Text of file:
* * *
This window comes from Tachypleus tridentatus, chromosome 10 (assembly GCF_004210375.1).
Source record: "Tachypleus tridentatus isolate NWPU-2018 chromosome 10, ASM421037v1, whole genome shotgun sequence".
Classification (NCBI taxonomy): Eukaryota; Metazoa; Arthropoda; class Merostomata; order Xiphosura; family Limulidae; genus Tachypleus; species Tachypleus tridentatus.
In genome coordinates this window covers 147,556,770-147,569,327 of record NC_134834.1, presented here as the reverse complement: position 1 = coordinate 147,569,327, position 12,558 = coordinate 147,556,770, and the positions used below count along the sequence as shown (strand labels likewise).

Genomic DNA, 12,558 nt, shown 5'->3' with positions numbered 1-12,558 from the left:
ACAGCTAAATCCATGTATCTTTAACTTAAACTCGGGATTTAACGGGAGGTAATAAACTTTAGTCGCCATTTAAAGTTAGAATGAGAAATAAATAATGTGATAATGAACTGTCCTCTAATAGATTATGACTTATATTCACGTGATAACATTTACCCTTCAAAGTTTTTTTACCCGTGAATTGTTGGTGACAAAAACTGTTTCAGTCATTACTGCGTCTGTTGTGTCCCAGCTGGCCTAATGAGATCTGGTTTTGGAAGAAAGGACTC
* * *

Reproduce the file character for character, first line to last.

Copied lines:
This window comes from Tachypleus tridentatus, chromosome 10 (assembly GCF_004210375.1).
Source record: "Tachypleus tridentatus isolate NWPU-2018 chromosome 10, ASM421037v1, whole genome shotgun sequence".
Classification (NCBI taxonomy): Eukaryota; Metazoa; Arthropoda; class Merostomata; order Xiphosura; family Limulidae; genus Tachypleus; species Tachypleus tridentatus.
In genome coordinates this window covers 147,556,770-147,569,327 of record NC_134834.1, presented here as the reverse complement: position 1 = coordinate 147,569,327, position 12,558 = coordinate 147,556,770, and the positions used below count along the sequence as shown (strand labels likewise).

Genomic DNA, 12,558 nt, shown 5'->3' with positions numbered 1-12,558 from the left:
ACAGCTAAATCCATGTATCTTTAACTTAAACTCGGGATTTAACGGGAGGTAATAAACTTTAGTCGCCATTTAAAGTTAGAATGAGAAATAAATAATGTGATAATGAACTGTCCTCTAATAGATTATGACTTATATTCACGTGATAACATTTACCCTTCAAAGTTTTTTTACCCGTGAATTGTTGGTGACAAAAACTGTTTCAGTCATTACTGCGTCTGTTGTGTCCCAGCTGGCCTAATGAGATCTGGTTTTGGAAGAAAGGACTC